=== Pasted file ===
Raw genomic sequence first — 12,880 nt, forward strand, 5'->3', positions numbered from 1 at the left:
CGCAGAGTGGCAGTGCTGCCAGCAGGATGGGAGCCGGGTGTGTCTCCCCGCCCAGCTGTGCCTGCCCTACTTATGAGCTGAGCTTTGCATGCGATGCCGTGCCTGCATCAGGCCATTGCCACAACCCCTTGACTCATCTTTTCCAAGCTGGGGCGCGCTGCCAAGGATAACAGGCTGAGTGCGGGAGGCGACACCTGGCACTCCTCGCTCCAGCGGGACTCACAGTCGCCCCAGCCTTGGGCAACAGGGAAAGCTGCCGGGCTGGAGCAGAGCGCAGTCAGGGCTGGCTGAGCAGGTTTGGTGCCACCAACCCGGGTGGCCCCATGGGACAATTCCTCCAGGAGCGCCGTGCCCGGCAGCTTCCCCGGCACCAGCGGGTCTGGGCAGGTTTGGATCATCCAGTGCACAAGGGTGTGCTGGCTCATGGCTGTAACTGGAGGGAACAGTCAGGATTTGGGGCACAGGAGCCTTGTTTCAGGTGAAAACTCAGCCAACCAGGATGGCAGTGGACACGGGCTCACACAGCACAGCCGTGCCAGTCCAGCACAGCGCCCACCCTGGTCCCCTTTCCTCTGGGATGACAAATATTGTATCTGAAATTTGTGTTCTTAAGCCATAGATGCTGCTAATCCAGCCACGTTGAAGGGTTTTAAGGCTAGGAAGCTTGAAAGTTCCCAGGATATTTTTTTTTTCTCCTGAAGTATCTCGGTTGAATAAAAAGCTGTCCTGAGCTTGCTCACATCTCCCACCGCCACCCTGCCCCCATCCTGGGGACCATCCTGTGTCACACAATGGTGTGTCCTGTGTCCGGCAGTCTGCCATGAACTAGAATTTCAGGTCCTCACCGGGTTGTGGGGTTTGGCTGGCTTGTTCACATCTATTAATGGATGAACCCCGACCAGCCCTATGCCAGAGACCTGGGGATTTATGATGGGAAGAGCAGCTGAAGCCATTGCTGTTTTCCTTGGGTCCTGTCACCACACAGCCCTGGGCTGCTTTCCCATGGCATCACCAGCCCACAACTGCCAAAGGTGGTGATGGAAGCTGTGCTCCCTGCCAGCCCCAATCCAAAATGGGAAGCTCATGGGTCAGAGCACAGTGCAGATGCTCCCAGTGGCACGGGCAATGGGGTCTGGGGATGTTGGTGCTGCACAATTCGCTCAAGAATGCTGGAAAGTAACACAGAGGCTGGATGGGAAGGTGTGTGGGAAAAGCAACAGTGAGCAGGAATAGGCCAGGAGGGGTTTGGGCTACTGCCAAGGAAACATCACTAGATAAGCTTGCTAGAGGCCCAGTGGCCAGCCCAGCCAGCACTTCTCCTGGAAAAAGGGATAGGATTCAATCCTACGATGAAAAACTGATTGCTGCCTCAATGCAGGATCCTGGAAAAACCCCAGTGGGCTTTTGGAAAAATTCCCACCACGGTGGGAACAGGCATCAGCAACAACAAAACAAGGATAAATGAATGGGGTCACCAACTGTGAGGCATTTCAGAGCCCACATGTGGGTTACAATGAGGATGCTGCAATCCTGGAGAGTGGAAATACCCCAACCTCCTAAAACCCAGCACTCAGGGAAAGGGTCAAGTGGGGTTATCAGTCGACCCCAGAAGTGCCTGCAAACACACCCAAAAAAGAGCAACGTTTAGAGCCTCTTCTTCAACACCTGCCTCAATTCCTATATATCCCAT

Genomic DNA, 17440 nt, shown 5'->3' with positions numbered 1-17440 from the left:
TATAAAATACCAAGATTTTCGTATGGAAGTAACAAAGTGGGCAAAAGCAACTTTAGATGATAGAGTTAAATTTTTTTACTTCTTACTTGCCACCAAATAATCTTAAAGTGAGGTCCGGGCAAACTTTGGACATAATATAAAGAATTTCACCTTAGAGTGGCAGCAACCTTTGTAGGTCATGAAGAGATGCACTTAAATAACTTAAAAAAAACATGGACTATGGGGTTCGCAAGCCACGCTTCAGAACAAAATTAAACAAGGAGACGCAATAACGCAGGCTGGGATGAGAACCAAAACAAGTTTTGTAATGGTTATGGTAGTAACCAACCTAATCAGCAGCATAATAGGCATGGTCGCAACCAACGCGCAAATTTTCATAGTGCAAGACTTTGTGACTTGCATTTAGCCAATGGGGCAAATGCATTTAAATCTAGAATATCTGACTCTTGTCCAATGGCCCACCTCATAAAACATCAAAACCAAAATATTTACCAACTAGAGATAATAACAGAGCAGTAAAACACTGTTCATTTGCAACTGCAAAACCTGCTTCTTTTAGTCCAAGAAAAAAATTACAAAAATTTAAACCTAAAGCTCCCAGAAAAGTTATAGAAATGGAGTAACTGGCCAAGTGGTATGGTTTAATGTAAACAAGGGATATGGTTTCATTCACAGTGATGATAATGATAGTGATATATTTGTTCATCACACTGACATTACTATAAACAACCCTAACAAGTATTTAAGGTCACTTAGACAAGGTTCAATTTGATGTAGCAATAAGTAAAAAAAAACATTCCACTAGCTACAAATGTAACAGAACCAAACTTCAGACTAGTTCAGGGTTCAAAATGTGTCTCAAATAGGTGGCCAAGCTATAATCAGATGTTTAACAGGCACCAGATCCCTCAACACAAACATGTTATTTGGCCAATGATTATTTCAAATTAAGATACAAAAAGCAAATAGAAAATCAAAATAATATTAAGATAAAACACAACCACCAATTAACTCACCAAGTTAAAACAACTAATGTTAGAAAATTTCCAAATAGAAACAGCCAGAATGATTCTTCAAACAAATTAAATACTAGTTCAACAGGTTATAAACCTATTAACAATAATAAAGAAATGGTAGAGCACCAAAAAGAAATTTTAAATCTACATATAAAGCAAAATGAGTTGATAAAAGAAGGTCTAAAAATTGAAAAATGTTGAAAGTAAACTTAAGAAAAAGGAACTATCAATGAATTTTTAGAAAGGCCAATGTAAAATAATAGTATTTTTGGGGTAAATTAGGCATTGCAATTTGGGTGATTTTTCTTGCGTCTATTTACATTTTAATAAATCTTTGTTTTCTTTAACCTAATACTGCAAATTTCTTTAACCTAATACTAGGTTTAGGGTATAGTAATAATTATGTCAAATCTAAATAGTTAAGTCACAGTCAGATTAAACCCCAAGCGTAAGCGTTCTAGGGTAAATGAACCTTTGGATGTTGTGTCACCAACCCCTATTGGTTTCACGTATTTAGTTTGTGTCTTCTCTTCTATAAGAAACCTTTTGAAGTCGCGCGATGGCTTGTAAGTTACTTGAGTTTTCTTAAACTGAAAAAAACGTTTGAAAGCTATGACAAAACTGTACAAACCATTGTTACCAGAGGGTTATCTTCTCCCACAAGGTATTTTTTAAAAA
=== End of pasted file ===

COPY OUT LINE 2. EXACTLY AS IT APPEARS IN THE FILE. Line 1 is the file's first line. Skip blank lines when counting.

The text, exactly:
CGCAGAGTGGCAGTGCTGCCAGCAGGATGGGAGCCGGGTGTGTCTCCCCGCCCAGCTGTGCCTGCCCTACTTATGAGCTGAGCTTTGCATGCGATGCCGTGCCTGCATCAGGCCATTGCCACAACCCCTTGACTCATCTTTTCCAAGCTGGGGCGCGCTGCCAAGGATAACAGGCTGAGTGCGGGAGGCGACACCTGGCACTCCTCGCTCCAGCGGGACTCACAGTCGCCCCAGCCTTGGGCAACAGGGAAAGCTGCCGGGCTGGAGCAGAGCGCAGTCAGGGCTGGCTGAGCAGGTTTGGTGCCACCAACCCGGGTGGCCCCATGGGACAATTCCTCCAGGAGCGCCGTGCCCGGCAGCTTCCCCGGCACCAGCGGGTCTGGGCAGGTTTGGATCATCCAGTGCACAAGGGTGTGCTGGCTCATGGCTGTAACTGGAGGGAACAGTCAGGATTTGGGGCACAGGAGCCTTGTTTCAGGTGAAAACTCAGCCAACCAGGATGGCAGTGGACACGGGCTCACACAGCACAGCCGTGCCAGTCCAGCACAGCGCCCACCCTGGTCCCCTTTCCTCTGGGATGACAAATATTGTATCTGAAATTTGTGTTCTTAAGCCATAGATGCTGCTAATCCAGCCACGTTGAAGGGTTTTAAGGCTAGGAAGCTTGAAAGTTCCCAGGATATTTTTTTTTTCTCCTGAAGTATCTCGGTTGAATAAAAAGCTGTCCTGAGCTTGCTCACATCTCCCACCGCCACCCTGCCCCCATCCTGGGGACCATCCTGTGTCACACAATGGTGTGTCCTGTGTCCGGCAGTCTGCCATGAACTAGAATTTCAGGTCCTCACCGGGTTGTGGGGTTTGGCTGGCTTGTTCACATCTATTAATGGATGAACCCCGACCAGCCCTATGCCAGAGACCTGGGGATTTATGATGGGAAGAGCAGCTGAAGCCATTGCTGTTTTCCTTGGGTCCTGTCACCACACAGCCCTGGGCTGCTTTCCCATGGCATCACCAGCCCACAACTGCCAAAGGTGGTGATGGAAGCTGTGCTCCCTGCCAGCCCCAATCCAAAATGGGAAGCTCATGGGTCAGAGCACAGTGCAGATGCTCCCAGTGGCACGGGCAATGGGGTCTGGGGATGTTGGTGCTGCACAATTCGCTCAAGAATGCTGGAAAGTAACACAGAGGCTGGATGGGAAGGTGTGTGGGAAAAGCAACAGTGAGCAGGAATAGGCCAGGAGGGGTTTGGGCTACTGCCAAGGAAACATCACTAGATAAGCTTGCTAGAGGCCCAGTGGCCAGCCCAGCCAGCACTTCTCCTGGAAAAAGGGATAGGATTCAATCCTACGATGAAAAACTGATTGCTGCCTCAATGCAGGATCCTGGAAAAACCCCAGTGGGCTTTTGGAAAAATTCCCACCACGGTGGGAACAGGCATCAGCAACAACAAAACAAGGATAAATGAATGGGGTCACCAACTGTGAGGCATTTCAGAGCCCACATGTGGGTTACAATGAGGATGCTGCAATCCTGGAGAGTGGAAATACCCCAACCTCCTAAAACCCAGCACTCAGGGAAAGGGTCAAGTGGGGTTATCAGTCGACCCCAGAAGTGCCTGCAAACACACCCAAAAAAGAGCAACGTTTAGAGCCTCTTCTTCAACACCTGCCTCAATTCCTATATATCCCAT